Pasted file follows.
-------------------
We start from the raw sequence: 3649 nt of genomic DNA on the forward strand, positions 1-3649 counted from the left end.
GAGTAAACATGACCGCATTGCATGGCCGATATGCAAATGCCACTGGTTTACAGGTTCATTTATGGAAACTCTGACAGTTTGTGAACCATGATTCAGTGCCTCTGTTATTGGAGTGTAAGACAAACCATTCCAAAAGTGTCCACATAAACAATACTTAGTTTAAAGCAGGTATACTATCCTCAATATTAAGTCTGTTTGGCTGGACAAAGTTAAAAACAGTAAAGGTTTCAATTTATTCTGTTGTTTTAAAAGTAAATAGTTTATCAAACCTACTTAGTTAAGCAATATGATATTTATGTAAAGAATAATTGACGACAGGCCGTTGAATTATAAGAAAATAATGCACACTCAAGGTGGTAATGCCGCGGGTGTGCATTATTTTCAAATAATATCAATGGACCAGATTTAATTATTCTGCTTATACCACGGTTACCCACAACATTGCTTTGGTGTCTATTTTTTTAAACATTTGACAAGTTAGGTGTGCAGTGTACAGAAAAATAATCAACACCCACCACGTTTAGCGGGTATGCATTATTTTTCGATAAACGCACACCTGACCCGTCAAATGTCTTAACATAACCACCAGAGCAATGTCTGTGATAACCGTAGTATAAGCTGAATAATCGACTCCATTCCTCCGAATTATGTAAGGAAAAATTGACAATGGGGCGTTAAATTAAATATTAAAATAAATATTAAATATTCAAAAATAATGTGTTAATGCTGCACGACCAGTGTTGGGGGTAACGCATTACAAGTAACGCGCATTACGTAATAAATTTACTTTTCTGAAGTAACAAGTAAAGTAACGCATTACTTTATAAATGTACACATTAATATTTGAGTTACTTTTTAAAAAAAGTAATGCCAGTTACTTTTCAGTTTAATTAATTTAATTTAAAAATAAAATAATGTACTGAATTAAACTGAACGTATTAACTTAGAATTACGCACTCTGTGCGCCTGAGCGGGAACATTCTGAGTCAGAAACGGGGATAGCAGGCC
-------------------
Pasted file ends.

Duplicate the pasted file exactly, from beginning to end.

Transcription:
We start from the raw sequence: 3649 nt of genomic DNA on the forward strand, positions 1-3649 counted from the left end.
GAGTAAACATGACCGCATTGCATGGCCGATATGCAAATGCCACTGGTTTACAGGTTCATTTATGGAAACTCTGACAGTTTGTGAACCATGATTCAGTGCCTCTGTTATTGGAGTGTAAGACAAACCATTCCAAAAGTGTCCACATAAACAATACTTAGTTTAAAGCAGGTATACTATCCTCAATATTAAGTCTGTTTGGCTGGACAAAGTTAAAAACAGTAAAGGTTTCAATTTATTCTGTTGTTTTAAAAGTAAATAGTTTATCAAACCTACTTAGTTAAGCAATATGATATTTATGTAAAGAATAATTGACGACAGGCCGTTGAATTATAAGAAAATAATGCACACTCAAGGTGGTAATGCCGCGGGTGTGCATTATTTTCAAATAATATCAATGGACCAGATTTAATTATTCTGCTTATACCACGGTTACCCACAACATTGCTTTGGTGTCTATTTTTTTAAACATTTGACAAGTTAGGTGTGCAGTGTACAGAAAAATAATCAACACCCACCACGTTTAGCGGGTATGCATTATTTTTCGATAAACGCACACCTGACCCGTCAAATGTCTTAACATAACCACCAGAGCAATGTCTGTGATAACCGTAGTATAAGCTGAATAATCGACTCCATTCCTCCGAATTATGTAAGGAAAAATTGACAATGGGGCGTTAAATTAAATATTAAAATAAATATTAAATATTCAAAAATAATGTGTTAATGCTGCACGACCAGTGTTGGGGGTAACGCATTACAAGTAACGCGCATTACGTAATAAATTTACTTTTCTGAAGTAACAAGTAAAGTAACGCATTACTTTATAAATGTACACATTAATATTTGAGTTACTTTTTAAAAAAAGTAATGCCAGTTACTTTTCAGTTTAATTAATTTAATTTAAAAATAAAATAATGTACTGAATTAAACTGAACGTATTAACTTAGAATTACGCACTCTGTGCGCCTGAGCGGGAACATTCTGAGTCAGAAACGGGGATAGCAGGCC